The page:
First-of-its-kind workshop

Next week I am going to the Colorado School of Mines to attend the First International Workshop on Rock Physics, 1IWRP. The name certainly is a bit curious: surely there must have been conferences in rock physics in the past, right? Yes, but the title points to the notion that this conference is the first time a meeting of petroleum rock physicists has happened independently of a technical society such as the EAGE or SEG. I don't see this as a specialist community revolting against these organizations, but it reflects an increase in attention and enthusiasm for the application of rock physics in the industry. Interestingly, this conference sprang directly from a discussion group on LinkedIn.

I will be presenting a poster entitled, Create a software culture beyond the experts, as part of the sesssion devoted to Transferring rock physics knowledge and technology to asset teams. It's a topic well-suited to this audience, because, even though rock physics is a key component in many areas of petroleum geoscience, it still remains partially obscure, or under-recognized as a take-it-or-leave-it niche. Mine will be a softer, community-building appeal for knowledge sharing beyond our distinguished specialists.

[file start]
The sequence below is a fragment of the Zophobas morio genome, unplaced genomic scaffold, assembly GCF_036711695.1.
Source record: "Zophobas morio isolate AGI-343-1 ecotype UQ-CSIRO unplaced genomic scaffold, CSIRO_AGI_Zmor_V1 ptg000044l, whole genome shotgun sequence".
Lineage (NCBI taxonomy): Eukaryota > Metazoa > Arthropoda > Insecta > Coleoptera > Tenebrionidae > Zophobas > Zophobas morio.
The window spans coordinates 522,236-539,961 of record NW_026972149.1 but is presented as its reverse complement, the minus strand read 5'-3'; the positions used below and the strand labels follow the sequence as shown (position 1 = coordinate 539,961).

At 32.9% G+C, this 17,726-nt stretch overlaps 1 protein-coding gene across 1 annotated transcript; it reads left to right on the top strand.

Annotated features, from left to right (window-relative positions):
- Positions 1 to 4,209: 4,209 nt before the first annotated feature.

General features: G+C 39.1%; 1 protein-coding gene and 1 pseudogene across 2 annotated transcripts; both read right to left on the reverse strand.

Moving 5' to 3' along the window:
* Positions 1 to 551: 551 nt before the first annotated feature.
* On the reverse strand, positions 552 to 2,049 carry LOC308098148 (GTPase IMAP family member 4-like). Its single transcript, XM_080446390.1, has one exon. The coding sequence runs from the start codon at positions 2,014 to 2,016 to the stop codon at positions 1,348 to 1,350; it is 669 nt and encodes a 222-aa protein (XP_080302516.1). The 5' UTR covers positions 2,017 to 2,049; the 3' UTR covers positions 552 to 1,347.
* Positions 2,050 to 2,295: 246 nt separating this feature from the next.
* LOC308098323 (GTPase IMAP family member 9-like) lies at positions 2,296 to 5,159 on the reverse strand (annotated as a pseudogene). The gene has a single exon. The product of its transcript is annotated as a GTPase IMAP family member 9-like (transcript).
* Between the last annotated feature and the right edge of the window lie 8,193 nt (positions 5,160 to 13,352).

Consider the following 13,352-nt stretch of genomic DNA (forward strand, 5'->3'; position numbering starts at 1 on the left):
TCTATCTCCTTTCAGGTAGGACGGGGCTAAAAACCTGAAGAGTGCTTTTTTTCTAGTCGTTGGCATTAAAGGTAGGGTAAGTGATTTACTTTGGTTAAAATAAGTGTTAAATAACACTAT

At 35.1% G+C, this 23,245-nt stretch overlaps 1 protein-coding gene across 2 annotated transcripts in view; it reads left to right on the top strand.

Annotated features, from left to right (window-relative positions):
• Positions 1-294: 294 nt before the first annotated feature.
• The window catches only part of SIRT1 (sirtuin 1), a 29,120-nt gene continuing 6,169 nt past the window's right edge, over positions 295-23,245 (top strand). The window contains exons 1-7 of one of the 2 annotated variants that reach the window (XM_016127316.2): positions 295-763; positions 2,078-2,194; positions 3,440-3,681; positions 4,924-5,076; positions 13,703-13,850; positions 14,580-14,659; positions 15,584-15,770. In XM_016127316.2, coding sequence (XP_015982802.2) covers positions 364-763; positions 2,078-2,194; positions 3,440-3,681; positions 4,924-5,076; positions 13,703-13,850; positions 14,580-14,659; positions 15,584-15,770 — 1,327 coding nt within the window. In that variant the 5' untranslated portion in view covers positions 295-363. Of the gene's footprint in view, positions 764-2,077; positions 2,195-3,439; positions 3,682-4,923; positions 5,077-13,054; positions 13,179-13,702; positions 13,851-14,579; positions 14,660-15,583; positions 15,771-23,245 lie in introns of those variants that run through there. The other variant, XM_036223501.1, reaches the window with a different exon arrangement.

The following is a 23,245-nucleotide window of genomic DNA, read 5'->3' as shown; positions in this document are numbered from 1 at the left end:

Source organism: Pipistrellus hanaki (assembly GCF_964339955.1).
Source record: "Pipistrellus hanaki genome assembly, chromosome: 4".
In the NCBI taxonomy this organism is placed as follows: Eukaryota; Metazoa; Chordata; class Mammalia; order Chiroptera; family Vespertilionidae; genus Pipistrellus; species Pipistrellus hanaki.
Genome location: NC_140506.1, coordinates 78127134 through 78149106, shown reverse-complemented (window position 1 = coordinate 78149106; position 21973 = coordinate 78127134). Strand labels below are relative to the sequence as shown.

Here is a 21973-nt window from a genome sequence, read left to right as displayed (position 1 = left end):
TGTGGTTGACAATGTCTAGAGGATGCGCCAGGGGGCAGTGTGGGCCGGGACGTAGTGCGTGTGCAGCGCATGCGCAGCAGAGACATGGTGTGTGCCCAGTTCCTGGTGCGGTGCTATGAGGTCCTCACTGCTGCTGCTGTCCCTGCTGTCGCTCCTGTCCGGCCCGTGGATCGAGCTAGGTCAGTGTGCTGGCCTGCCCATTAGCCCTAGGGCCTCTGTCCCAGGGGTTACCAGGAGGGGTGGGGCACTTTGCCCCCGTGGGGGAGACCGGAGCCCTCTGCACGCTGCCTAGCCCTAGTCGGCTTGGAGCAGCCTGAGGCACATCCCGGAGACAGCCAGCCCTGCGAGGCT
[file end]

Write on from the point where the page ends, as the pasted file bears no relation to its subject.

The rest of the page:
The technical agenda has been posted to the conference website. The conference has received solid corporate sponsorship; more than $40k according to the announcements. With 58 technical talks and 25 poster presentations over four days, plus two field trips, it is shaping up to be an intense week. A few talks that I am particularly interested in are:

  • Frequency-dependent amplitude-versus-offset analysis, Mark Chapman
  • Velocity Evolution during Controlled CaCO3 Precipitation and Dissolution, Ralf Weger, et al.
  • Anisotropic static and dynamic moduli from a pair of shale plugs cut parallel and perpendicular to bedding, Douglas Miller & Richard Plumb
  • Anisotropic permeability in fractured reservoirs from frequency-dependent seismic AVAZ data, Aamir Ali & Morten Jakobsen
  • Use of sonic and seismic anisotropy to characterize resource shales, Colin Sayers

If anything in the conference catches your eye, drop me a line in the comments and I will do my best to capture notes on it. I will be reporting highlights throughout the week on the blog, so please be sure to check back and follow along. 

The photograph of the Colorado School of Mines campus is the work of Wikipedia user Cperko.